Did Microsoft make Firefox?
This post by Matt Assay discussing how we got to a competitive browser market got me thinking. (Dangerous I know, but bear with me.)
… I suppose the truly intriguing thing is not that we have a competitive market for Web browsers again, but how it happened. Baker told me recently that Firefox is “an anomaly” because it managed to beat back overwhelming Microsoft market share. Can we do it again?
What was the tipping point when Microsoft’s Internet Explorer team finally had to start paying attention to Mozilla’s Firefox browser? And when did Google decide that it couldn’t subsist on Firefox’s roadmap and instead had to forge its own browser, Chrome?
My own take on this is it was all Microsoft’s own doing. Think about it. Their browser, Internet Explorer [and more specifically IE6], was locked into the operating system that ran an almost every PC sold. So for Mozilla’s Firefox browser to take more than a 20% market share is pretty staggering. If you use Windows (as certainly a few years ago almost everyone did) you already have a browser on that Windows PC so why go and download another one? It isn’t quite the same for OpenOffice.org or Gimp for example. You are having to make a decision about acquiring an Office Application Suite or an Image Editor; whether you pay for commercial code or use FOSS is your choice. But with the browser, you already have one.
My conclusion to Matt’s question is that it comes down to just how bad IE6 really was. If it had been a half decent browser with acceptable support for the standards it was supposed to support then I don’t think Firefox, and possibly the entire FOSS ecosystem, would be as strong as it is today.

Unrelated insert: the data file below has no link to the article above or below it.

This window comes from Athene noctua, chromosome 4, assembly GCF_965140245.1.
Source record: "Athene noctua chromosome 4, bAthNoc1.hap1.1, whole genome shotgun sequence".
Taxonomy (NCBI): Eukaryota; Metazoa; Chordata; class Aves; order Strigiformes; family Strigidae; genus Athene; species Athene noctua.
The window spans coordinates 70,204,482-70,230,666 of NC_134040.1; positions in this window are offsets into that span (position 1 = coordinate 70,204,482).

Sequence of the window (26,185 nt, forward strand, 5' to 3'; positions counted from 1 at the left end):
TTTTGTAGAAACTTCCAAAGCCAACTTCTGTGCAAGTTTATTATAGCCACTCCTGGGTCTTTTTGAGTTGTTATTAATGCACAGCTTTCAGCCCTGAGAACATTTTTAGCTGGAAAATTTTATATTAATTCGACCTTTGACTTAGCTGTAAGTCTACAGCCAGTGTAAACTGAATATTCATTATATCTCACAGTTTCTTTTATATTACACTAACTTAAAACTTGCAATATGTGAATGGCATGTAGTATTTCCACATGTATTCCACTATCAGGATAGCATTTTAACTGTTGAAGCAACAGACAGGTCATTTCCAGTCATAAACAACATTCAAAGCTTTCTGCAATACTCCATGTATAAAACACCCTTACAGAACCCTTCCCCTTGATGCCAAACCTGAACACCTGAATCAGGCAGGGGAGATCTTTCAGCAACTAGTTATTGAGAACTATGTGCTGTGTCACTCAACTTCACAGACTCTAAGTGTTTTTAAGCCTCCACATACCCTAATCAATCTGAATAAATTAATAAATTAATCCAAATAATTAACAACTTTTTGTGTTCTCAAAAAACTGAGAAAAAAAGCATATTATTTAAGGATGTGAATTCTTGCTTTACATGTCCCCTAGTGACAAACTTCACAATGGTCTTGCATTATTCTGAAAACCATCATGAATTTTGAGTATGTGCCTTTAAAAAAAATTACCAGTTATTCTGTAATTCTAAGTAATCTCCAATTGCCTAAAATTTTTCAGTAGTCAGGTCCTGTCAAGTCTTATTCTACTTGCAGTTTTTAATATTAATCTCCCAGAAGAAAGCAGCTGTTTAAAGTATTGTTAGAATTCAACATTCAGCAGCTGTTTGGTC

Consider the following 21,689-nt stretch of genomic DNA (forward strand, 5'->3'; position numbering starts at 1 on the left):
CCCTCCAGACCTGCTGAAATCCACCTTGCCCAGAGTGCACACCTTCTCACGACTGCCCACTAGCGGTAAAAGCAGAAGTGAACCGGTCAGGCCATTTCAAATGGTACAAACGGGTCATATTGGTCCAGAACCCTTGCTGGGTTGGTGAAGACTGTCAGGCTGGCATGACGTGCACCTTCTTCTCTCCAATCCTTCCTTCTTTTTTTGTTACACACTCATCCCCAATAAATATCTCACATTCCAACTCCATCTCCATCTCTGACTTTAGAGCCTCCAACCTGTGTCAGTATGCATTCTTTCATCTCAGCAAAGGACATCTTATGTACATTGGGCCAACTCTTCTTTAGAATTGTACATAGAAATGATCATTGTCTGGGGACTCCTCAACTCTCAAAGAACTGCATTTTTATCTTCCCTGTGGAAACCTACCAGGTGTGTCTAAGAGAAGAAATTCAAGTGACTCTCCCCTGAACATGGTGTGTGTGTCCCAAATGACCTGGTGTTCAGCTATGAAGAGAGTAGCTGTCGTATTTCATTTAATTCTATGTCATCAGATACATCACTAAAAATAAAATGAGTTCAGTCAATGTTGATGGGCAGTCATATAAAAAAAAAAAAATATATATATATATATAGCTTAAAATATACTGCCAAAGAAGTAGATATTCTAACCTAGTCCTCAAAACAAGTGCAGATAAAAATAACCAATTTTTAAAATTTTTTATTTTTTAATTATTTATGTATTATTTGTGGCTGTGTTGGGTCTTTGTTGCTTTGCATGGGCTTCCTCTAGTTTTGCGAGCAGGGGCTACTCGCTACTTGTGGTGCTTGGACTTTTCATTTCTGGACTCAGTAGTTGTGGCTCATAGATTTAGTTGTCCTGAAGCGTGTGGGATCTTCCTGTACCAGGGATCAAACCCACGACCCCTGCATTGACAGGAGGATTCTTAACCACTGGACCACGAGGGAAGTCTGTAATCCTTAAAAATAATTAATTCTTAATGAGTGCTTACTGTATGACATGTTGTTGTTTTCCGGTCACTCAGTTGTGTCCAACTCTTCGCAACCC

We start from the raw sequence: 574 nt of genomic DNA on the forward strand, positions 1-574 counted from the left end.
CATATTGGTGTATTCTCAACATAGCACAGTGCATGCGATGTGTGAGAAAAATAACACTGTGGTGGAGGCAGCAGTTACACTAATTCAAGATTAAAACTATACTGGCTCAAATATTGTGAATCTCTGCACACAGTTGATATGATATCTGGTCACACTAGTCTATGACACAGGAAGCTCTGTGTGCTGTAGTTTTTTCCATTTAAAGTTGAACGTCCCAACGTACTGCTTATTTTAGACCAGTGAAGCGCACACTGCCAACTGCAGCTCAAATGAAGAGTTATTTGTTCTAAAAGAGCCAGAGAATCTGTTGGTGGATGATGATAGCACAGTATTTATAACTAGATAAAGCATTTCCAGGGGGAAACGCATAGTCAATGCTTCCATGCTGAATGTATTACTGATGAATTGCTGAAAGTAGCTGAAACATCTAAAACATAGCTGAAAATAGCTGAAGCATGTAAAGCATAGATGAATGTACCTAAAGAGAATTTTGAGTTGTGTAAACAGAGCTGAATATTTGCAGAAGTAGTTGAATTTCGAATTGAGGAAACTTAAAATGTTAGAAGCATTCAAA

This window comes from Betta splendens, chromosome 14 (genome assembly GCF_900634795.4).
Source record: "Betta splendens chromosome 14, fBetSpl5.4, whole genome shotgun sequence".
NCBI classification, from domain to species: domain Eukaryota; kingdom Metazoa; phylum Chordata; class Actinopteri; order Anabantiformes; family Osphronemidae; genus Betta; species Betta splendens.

Presumably Microsoft could have patched and updated IE6 during the course of it’s life but they chose not to, and instead stuck to delivering a half-baked, non-compliant browser full of leaks and security holes and proprietary features that lead many unfortunate souls to build sites that only worked with Microsoft’s browser.
I think that it was the web development community that started this movement. Being professionally involved in helping Graphic Designers make websites work across browsers, I know just how BAD IE6 really is when it comes to supporting standards. If it hadn’t been so terrible, or even got fixed, I don’t think the web developer community would have started using Firefox in the numbers that they did and then espousing it’s virtues with quite the same level of gusto.
Of course, as well as being a decent browser, there were many new and innovative ideas and features in Firefox, a huge extension and plug-in library and cross platform support too. But as “most” users of a browser are simply surfing, then if IE wasn’t such a pile of steaming poo in the first place I don’t think many consumers would have been inclined to change at all.
What do you think?